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Convict women who called Cascades Female Factory home lived ‘cold and bleak’ life

Beginning in 1803, over a period of 50 years, 12,500 women were transported to Tasmania as convicts. They were punished by spending time in female factories.

As transportation to Van Diemen’s land, as Tasmania was then known, ramped up in the 1820s, the colony’s jails were filling up.

When the Hobart Gaol became packed, a need for a new women’s facility was identified.

The government acquired a failed distillery in the shadow of Mount Wellington in South Hobart.

It became the Cascades Female Factory.

“It would have been a dreadful life, cold and bleak and miserable,” historian Dianne Snowden said.

Dr Snowden said it was a place of punishment — a place for women to be assigned work, and a place to give birth.

A painting of bush, a mountain and a building
The location of the factory was questioned, but proceeded nonetheless.(Supplied: Crowther Library, State Library of Tasmania)

An over-crowded gaol

Until 1828, women were punished at the Hobart Town Female Factory within the Hobart Gaol on Murray Street.

It became overcrowded and unsuitable, with lots of escapes and men were able to see into the women’s quarters.

“More and more women were coming to Van Diemen’s Land,” she said.

A black and white artist's rendering of an 1850s prison building.
The factory in the Hobart Gaol was crowded, leading to the establishment of the Cascades Female Factory in 1828.(Supplied: Tasmanian Archive and Heritage Office PH30-1-627)

Between 1814 and 1842, 5,500 female convicts arrived in the colony, mostly for petty theft.

When New South Wales stopped transportation, another 7,000 women arrived over the next 10 years — many were Irish.

Still, the ratio of men to women in the convict population was about seven to one.

“Women were sought after,” Dr Snowden said.

The convict women were used as domestic servants in houses and on farms.

Those who misbehaved or became pregnant were sent to one of the state’s female factories.

An historic black and white photo of a large sandstone building with a steep hill in the background and chickens in foreground.
The chapel at the Female Factory in South Hobart.(Supplied: E.R. Pretyman Collection, Tasmanian Archives)

Failed distillery turned ‘cold’ prison

The Cascades Female Factory started with one yard, but by the end of transportation this had grown to five.

There were five female factories around Tasmania — Hobart Town, Cascades, Launceston, George Town and Ross.

“The women who were considered to be really bad were sent to George Town,” she said.

The Cascades site, in the shadow of the mountain and next to a rivulet, was less than idyllic for the inmates.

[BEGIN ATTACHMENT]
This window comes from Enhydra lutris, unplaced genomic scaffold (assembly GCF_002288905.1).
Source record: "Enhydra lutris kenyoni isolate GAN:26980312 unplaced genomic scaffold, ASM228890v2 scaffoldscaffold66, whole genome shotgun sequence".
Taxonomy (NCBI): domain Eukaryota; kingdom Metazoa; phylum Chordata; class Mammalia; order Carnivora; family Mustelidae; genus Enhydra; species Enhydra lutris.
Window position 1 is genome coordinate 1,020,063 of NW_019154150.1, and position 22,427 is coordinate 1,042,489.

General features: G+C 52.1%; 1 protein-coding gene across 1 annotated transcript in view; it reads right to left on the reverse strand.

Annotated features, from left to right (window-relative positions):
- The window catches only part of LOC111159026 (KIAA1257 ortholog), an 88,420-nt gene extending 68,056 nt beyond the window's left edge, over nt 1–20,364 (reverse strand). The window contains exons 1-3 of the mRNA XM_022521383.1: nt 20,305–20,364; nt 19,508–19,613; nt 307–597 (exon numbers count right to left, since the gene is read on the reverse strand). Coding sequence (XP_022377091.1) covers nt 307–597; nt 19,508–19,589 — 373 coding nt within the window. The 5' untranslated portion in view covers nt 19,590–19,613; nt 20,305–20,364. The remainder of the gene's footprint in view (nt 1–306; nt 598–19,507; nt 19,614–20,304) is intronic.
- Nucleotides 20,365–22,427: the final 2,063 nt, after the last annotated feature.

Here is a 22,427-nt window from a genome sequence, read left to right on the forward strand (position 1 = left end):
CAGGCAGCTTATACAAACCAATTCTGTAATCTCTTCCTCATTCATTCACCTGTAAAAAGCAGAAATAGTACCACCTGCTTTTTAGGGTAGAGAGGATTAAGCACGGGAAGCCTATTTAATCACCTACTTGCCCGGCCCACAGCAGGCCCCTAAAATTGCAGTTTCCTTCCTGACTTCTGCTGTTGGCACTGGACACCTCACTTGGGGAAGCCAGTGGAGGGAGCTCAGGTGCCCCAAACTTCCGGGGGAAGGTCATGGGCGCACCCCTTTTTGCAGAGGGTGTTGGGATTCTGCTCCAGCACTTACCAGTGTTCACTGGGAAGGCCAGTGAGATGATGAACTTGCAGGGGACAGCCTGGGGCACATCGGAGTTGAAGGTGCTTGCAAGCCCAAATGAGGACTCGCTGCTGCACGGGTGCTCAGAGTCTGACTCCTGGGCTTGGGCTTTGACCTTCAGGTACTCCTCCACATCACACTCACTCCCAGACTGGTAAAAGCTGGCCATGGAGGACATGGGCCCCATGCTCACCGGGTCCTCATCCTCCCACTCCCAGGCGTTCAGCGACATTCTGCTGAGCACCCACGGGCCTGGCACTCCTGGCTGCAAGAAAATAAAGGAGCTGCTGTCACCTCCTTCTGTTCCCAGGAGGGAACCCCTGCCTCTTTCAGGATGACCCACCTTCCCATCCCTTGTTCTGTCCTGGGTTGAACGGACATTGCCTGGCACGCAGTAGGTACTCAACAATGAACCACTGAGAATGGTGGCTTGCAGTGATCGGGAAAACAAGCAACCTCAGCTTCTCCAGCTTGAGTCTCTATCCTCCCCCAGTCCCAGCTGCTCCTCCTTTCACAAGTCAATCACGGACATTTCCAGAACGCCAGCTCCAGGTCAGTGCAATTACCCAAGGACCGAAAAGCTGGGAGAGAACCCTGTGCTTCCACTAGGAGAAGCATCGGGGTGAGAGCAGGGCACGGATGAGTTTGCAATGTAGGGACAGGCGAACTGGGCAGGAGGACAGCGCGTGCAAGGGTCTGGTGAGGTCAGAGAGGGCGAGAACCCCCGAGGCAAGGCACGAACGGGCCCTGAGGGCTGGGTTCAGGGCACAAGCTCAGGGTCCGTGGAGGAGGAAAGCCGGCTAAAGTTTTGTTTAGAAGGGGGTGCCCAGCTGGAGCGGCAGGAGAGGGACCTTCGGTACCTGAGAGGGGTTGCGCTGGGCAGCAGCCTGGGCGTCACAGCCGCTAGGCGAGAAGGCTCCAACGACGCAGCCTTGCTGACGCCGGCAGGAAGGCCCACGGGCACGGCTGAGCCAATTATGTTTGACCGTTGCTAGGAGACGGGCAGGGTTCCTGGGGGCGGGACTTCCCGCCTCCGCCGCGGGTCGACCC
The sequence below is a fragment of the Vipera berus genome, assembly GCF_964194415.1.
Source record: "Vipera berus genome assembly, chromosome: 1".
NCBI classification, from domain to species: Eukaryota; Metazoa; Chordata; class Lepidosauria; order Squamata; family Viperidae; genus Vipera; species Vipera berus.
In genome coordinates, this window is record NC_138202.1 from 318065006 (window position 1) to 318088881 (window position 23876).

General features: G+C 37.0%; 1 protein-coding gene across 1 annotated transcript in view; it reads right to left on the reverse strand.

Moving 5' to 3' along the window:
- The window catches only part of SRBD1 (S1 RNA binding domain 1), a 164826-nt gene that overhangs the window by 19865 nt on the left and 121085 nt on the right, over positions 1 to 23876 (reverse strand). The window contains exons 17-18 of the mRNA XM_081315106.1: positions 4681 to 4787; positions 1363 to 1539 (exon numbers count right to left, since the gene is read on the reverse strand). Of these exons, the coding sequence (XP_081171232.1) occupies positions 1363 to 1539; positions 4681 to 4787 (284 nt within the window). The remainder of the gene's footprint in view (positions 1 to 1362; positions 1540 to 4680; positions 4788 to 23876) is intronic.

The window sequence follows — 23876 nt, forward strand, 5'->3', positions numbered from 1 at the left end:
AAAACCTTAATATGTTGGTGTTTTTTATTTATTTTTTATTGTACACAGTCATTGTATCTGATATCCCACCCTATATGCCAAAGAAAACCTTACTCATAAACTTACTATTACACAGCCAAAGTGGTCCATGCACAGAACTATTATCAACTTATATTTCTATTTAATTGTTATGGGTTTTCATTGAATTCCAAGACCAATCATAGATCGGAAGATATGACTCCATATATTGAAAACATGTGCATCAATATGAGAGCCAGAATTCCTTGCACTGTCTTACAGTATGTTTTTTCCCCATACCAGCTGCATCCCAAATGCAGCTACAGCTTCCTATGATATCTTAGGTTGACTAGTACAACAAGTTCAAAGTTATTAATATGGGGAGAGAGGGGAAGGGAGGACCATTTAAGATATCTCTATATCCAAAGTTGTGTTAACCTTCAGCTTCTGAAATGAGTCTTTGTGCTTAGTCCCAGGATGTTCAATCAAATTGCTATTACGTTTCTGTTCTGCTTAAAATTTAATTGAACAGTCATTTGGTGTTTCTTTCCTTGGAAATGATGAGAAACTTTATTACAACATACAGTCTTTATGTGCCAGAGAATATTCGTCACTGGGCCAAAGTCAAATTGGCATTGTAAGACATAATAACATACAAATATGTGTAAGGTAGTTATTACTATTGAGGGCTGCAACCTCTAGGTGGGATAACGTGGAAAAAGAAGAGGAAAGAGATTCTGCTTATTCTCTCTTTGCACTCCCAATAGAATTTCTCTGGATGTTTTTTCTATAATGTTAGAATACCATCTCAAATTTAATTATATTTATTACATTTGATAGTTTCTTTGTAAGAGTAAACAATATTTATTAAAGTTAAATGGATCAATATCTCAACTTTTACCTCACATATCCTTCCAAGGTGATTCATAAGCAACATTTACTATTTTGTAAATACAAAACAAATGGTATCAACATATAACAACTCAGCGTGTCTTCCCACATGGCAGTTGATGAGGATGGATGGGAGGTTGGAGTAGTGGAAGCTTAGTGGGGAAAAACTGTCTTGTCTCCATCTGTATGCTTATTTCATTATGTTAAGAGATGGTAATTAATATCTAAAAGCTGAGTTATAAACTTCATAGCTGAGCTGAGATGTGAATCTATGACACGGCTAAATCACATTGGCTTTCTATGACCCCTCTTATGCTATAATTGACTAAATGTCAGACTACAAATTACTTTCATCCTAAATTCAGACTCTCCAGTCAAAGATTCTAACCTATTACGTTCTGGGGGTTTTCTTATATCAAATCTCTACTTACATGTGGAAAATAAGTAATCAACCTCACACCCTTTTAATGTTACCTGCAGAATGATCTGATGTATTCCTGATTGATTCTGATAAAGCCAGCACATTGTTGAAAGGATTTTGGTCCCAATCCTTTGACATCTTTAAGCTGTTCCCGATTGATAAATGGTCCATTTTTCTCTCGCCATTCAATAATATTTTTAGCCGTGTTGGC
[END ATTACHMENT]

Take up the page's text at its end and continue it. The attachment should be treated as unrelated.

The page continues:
“It’s location was always problematic,” Dr Snowden said.

“It was a cold, dark place.

Countless women and babies got sick, and illness would spread throughout the facility like wildlife.

A large number died.

“When the wind is howling down from the mountain it’s really icy,” she said.

“It would have been horrible.”

A woman in a bonnet and apron standing in a sandstone courtyard
The Cascades Female Factory is a recognised heritage site.(Supplied: Proud and the Punished, Alastair Bett)

Probation on the Anson

Female convicts were generally hired out as servants, and expected to fend for themselves when it came to food and accommodation.

Well-behaved convicts could be assigned straight from the ship they came on, but others would wait at places like the Cascades Female Factory to be chosen by an employer.

From 1843 to 1849, women who arrived in Hobart were housed on another ship at Prince of Wales Bay on the River Derwent, called the Anson, as part of a probation program.

“After a voyage of three or four months, they got here and were taken from the convict ship and put on this converted naval hulk which could hold 500 women,” Dr Snowden said.

“They’d have to spend six months there before they could be assigned.”

Supposedly, it was so the women would not learn bad habits from convicts already living in the colony.

Black and white photo of an old complex.
The Female Factory was a place of punishment, and where women would wait to be assigned to work in the colony.(Supplied: E. R. Pretyman Collection, Tasmanian Archives)

Factory as refuge

Convicts who became pregnant in the colony were sent to the Female Factory to give birth.

Dr Snowden said once the child was born, the mother had to serve out six months of hard labour for getting pregnant.

“The man got off scot-free,” she said.

After nine months, the child was deemed to have been weaned and was taken to an orphan school.

Women living at the factory were punished with manual work, such as unpicking rope so it could be re-used.

Another was working at washtubs doing laundry for institutions and other settlers.

“When you think about it, that’s cold water in a stone tub, it would have been horrible,” Dr Snowden said.

Despite it being a bleak existence, some women sought out the factory as a place of refuge.

The Ross Female Factory site, where female convicts were held.
There were female factories across the state, including at Ross.(ABC News: Damian McIntyre)

“There was a large group who were in and out of the Female Factory all the time.”

For many, fending for themselves in the colony was hard.

“When they’d served their sentence and went out into the community, it was often very difficult for them, as it is with prisoners today,” Dr Snowden said.

When transportation stopped in 1853, the Cascades Female Factory was used by the government for other purposes until 1904.

It is now preserved and managed by the Port Arthur Historic Site Management Authority.

It is open to the public, but closed during the COVID-19 pandemic.

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